Basic health literacy: Canada is doing poorly

Creating health awareness and promotional events is a core function of public health as they support governments, communities, and individuals to cope with and address health challenges. In 1974 Dr S.K. Simonds put forward the concept of health literacy as an important aspect of health education in schools. In 2016 the World Health Organization recognized the importance of health literacy as perhaps one of the critical determinants of individual and public health.

In most general terms, having adequate literacy skills means being able to understand, evaluate, use, and engage with written texts. In 2013 Canada was ranked 11th of the 18 countries of the Organization for Economic Cooperation and Development in an International Assessment of Adult Competencies test on the percentage of adults with suitable literacy skills. In that survey, the percentage of Canadian adults with suitable literacy skills was 48%. Seventeen percent of Canadian adults functioned at a level so low that, for example, the person was not able to understand instructions in a cookbook.

The focus of adequate health literacy is more narrowly defined by Canadian centres of disease control and prevention as the degree to which an individual has the capacity to obtain, communicate, process, and understand basic health information and services to make appropriate health decisions. According to the Public Health Agency of Canada, 60% of Canadian adults and 88% of seniors are not health literate. Some seniors cannot follow instructions on a medicine bottle.

A recent Lancet editorial comments on a November 2022 WHO report on health literacy. The report calls for a collective practice of a community, rather than placing responsibility on the shoulders of the individual to acquire literacy in the health field. The report calls for educational programs involving schools, churches, sport groups, and workplaces. The editorial points out that the WHO approach is right but it fails to consider the negative impact from commercial determinants of health—that is, being exposed to the wrong information—like those related to tobacco, alcohol, or junk food. Also, the rise of misinformation on social media makes making sensible, healthy decisions more difficult.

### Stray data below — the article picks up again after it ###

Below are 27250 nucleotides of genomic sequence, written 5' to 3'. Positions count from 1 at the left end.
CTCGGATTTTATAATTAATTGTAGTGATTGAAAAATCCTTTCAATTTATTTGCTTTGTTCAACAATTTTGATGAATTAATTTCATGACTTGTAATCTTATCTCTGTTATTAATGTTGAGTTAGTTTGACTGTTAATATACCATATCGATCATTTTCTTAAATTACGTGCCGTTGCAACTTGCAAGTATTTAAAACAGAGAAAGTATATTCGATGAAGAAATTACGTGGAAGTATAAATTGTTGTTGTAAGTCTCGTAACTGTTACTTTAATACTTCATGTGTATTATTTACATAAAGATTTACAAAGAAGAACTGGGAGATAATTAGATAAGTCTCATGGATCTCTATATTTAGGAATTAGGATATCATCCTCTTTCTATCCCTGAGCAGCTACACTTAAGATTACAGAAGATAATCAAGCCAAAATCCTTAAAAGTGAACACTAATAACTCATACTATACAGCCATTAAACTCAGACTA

In 2017, the Health System Improvement Unit at Deakin University, Australia, published their project to Optimise Health Literacy and Access (OpHeLiA). The investigators posed 44 questions within nine health literacy domains to members of defined communities to discover what health literacy–related interventions might be required, with the potential to impact health and equity outcomes. The domains included being understood by health care providers, having sufficient information to manage health, actively managing health, having social support for health, understanding health information, engaging with health care providers, navigating the health care system, knowing how to find good health information, and understanding health information well enough to know what to do. Time is too short yet to measure if the interventions responding to the discovered health literary needs have in fact substantially improved the health literacy levels of the selected populations. But identifying the supports needed for improved population-wide health literacy is an important step forward. Understanding what makes our societies run healthy is at stake.  
—George Szasz, CM, MD

Suggested reading
ABC Life Literacy Canada. Health literacy still an issue in Canada. Accessed 4 January 2023.

Beauchamp A, Batterham RW, Dodson S, et al. Systematic development and implementation of interventions to Optimize Health Literacy and Access (Ophelia). BMC Public Health 2017;17:230.

Lancet. Why is health literacy failing so many? Lancet 2022;400(10364):1655.

Selva-Pareja L, Ramos-Pla A, Mercadé-Melé P, Espart A. Evolution of scientific production on health literacy and health education—a bibliometric analysis. Int J Environ Res Public Health 2022;19:4356.

Simonds SK. Health education as social policy. Health Education Monographs 1974;2(1_suppl):1-10.

This post has not been peer reviewed by the BCMJ Editorial Board.

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